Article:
Saturday, September 23, 2006

Supervisory Session #3 Day Two -- Jenny

Morning Session: Problem Solving

This was a fun morning session. We got to toss pencils, paperclips and yellow smiley faced ping-pong balls into boxes. Then we got to “problem solve” to do it better. I think there’s a dinner party game in this task somewhere. There wasn’t a lot of new stuff here: brainstorming, allowing everyone to talk, not judging ideas or thoughts, grouping brainstorm ideas into categories (a natural for librarians) and so on. Different types of flow charts were demonstrated and discussed. If you want more info, talk to me later.

Oh yeah, today started out with one of those stranded on the desert isle with a paperclip scenarios. This time we were involved in a shipwreck on the moon.

Afternoon Session: Process Improvement

A useful session on working through a process to find bottlenecks and problem areas. I was thinking through our instruction and reference desk scheduling to see if there are potential areas that could use more scrutiny for change. Of course most of the examples in this class were from manufacturing or other business.

Overall these two days were VERY useful. I now have more ideas on how to manage processes and problem solving. The university and library is in very good shape regarding potential for violence in the workplace. Good shape as in we’ve got good lights in our parking lots, security, security procedures, cameras etc…

If you’re interested in the minutia of either of these days of class please let me know. I have a thick manual that we read that I can excerpt for you. I think these classes are extremely useful and suggest any and all managers/supervisors attend.


Friday, September 22, 2006

Supervisory Session #3 Day One -- Jenny

Good morning,

I've been taking a series of two day workshops on various topics relating to management and supervision. I got one management class while in library school and it just wasn't enough. It isn't until you get into a management position that you truly discover your lack of skills. I believe that we learn to manage by being managed. In other words, we pick up all of the worst and best parts of all of the supervisors we've ever had. And if we're not very, very conscious of what we're doing, we will pick up the worst more often than the best. So I've been working on becoming a better manager. Here's what I learned on Day 1 of Session 3.

Morning Session: Customer Service

Just when I thought I knew everything about customer service (12 years as a reference librarian) I came and learned a bit more. The best part was a delightful video called “The Guest” where party guests are treated in the same manner as they were when they were in a work environment. FUNNY!! The rude clerk is a rude hostess flinging “snacks” at her guests and eventually wacking one with a serving tray.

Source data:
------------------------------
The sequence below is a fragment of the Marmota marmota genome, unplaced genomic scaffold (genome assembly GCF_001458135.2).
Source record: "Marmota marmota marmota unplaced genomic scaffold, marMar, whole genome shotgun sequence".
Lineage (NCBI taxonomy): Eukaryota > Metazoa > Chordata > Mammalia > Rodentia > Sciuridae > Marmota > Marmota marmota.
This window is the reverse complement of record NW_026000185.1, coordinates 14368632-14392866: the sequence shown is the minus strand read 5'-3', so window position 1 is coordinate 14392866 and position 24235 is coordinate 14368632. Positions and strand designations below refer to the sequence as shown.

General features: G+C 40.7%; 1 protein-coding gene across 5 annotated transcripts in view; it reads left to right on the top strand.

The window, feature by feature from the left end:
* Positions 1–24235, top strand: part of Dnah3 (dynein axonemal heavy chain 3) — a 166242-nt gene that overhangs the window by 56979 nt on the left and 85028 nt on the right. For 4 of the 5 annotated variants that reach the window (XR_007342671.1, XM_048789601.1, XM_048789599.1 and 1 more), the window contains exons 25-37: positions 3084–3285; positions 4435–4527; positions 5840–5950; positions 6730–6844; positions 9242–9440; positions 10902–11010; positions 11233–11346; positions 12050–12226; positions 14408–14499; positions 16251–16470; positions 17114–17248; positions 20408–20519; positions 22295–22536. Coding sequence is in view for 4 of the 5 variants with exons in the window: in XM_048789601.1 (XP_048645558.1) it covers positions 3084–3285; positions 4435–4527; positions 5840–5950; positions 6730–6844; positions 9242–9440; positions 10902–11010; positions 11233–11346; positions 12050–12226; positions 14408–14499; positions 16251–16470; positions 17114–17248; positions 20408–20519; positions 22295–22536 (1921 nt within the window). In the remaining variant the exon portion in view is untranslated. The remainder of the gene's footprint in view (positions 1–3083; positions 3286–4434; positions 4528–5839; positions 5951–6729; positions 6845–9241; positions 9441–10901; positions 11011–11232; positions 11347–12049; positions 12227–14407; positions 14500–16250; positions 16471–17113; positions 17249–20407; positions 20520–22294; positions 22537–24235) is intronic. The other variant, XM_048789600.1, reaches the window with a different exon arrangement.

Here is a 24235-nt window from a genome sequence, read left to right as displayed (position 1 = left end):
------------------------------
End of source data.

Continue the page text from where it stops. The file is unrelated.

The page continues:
Most importantly:

Fair or not, you’re expected to leave your baggage at the door when you come to work and your baggage should not impact your interactions with customers and coworkers. This concept and the way it was put across in the course was very interesting. I have a responsibility as a manager to insure that this unfair fact is practiced by those I supervise.

Another video classified difficult customers into three categories:

  1. Distracted
  2. Disappointed
  3. Disruptive

Not only are our customers these three types, but coworkers, and employees can be classified into these types.

There are two wrong methods of dealing with difficult customers

  1. Flight
    1. Try to avoid the situation or dealing with it
    2. Avoid blame
  2. Fight
    1. Escalate the interaction

I thought it was interesting to see the breakdown of how we can respond to a difficult person in the wrong way. The right way is apparently to:

Listen (without judgement, and with patience)
Apologize (to show empathy and that you are sorry they are unhappy)
Thank (and invite back)

Afternoon Session: Violence in the Workplace aka Organizational Well-Being

According to the Department of Labor 2.9 million workers lost their jobs in the years 1997-2001. Sixty-one reacted by murdering someone in the workplace.

OSHA reports homicide is the second leading cause of work-related deaths.

Prevention is the most important key, reference checks and background checks where appropriate. Also, paying attention to personnel behaviors, isolation, disgruntlement, belligerent behavior, threats, any behavior that seems off-norm for that employee and escalates in a negative way.

(All quotes and statistics are from the manual that was distributed at the session)

That was quite the session!

After later